Every sermon I have ever heard about the following incident in Jesus’ ministry has painted the mother involved in a negative light. She is generally seen as pushy or as a stereotypical Jewish mother. A look at the introduction to an online sermon has led to me taking a closer look. First we can look at the actual story as recorded by Gospel writer Matthew.
20 Then the mother of Zebedee’s sons came to Jesus with her sons and, kneeling down, asked a favor of him. 21 “What is it you want?” he asked. She said, “Grant that one of these two sons of mine may sit at your right and the other at your left in your kingdom.” 22 “You don’t know what you are asking,”
Jesus said to them. “Can you drink the cup I am going to drink?”“We can,” they answered. 23 Jesus said to them, “You will indeed drink from my cup, but to sit at my right or left is not for me to grant. These places belong to those for whom they have been prepared by my Father.” 24 When the ten heard about this, they were indignant with the two brothers. 25 Jesus called them together and said, “You know that the rulers of the Gentiles lord it over them, and their high officials exercise authority over them. 26 Not so with you. Instead, whoever wants to become great among you must be your servant, 27 and whoever wants to be first must be your slave— 28 just as the Son of Man did not come to be served, but to serve, and to give his life as a ransom for many.” (Matthew 20:20-28 NIV)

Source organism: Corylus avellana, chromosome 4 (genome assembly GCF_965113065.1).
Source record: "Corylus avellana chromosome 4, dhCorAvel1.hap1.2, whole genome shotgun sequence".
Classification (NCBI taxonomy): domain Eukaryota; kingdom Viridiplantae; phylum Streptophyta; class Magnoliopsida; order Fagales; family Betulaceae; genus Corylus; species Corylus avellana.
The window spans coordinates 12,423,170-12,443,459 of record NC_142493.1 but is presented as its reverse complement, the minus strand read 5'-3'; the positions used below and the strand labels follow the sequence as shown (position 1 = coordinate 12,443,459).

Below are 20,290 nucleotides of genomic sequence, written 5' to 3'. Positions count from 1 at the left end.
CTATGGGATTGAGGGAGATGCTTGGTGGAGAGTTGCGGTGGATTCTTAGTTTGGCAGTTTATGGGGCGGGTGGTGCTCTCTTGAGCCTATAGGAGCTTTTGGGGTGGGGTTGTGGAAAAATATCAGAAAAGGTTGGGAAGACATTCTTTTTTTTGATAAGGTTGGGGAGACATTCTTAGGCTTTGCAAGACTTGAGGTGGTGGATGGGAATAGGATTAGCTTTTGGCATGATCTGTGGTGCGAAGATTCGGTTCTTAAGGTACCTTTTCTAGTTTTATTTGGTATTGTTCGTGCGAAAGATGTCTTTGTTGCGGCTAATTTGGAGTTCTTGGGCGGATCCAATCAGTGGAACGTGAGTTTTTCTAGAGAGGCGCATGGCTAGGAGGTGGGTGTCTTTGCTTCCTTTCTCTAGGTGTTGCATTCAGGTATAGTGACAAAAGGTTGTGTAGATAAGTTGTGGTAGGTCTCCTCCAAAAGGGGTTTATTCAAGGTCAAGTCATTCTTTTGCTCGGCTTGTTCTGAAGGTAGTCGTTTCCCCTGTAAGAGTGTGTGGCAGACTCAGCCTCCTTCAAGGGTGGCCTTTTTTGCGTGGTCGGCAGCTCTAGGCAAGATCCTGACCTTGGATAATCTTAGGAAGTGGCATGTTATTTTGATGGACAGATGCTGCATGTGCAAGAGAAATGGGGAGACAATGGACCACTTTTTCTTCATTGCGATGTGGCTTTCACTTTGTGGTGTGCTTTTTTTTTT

As we read the story attentively we notice a few details. First of all, she approaches and kneels. This is the mark of extreme respect, especially from an older woman. (James and John are probably similar in age to Jesus, who was approximately 30 years old. Even if they are younger, they are adults, which would make her at least in her forties.) Pushy people don’t usually kneel respectfully and make requests.
(One of our members noticed that the typical reaction of the reader seems to match that of the remainder of Jesus’ disciples: indignation at the apparent chutzpah of the sons. They apparently thought that James and John had put their mother up to it.)
Notice also that Jesus does not chide her for asking. He instead tries to indirectly warn both her and her sons of the dangers inherent in the positions they aspire to. He then tells them that he is not the one who chooses the ones for the positions, but rather the Father.
We notice also the faith she has that Jesus will indeed establish a kingdom! Where does she get this faith?
That leads to the question of why? Why would they or the other disciples think their mother would have any influence on Jesus?
Who was this woman, and why did she so confidently approach Jesus? We find out in the Gospels that she is mentioned as one of the women who was present with Jesus’ mother and Mary Magdalene at Jesus’ crucifixion.
Matthew 27:56 NIV Among them were Mary Magdalene, Mary the mother of James and Joseph, and the mother of Zebedee’s sons.
Mark records the name of a woman who was present along with the two Mary’s.
Mark 15:40 NIV 40 Some women were watching from a distance. Among them were Mary Magdalene, Mary the mother of James the younger and of Joseph, and Salome.
Scholars have long seen great similarities between Mark’s and Matthew’s accounts, with most suggesting that Mark’s was the first Gospel and that Matthew had it while writing his own, adding his own material to Mark’s basic information. That makes the likelihood very high that Salome is the mother of James and John and therefore Zebedee’s wife (or perhaps widow, since we never hear of Zebedee himself).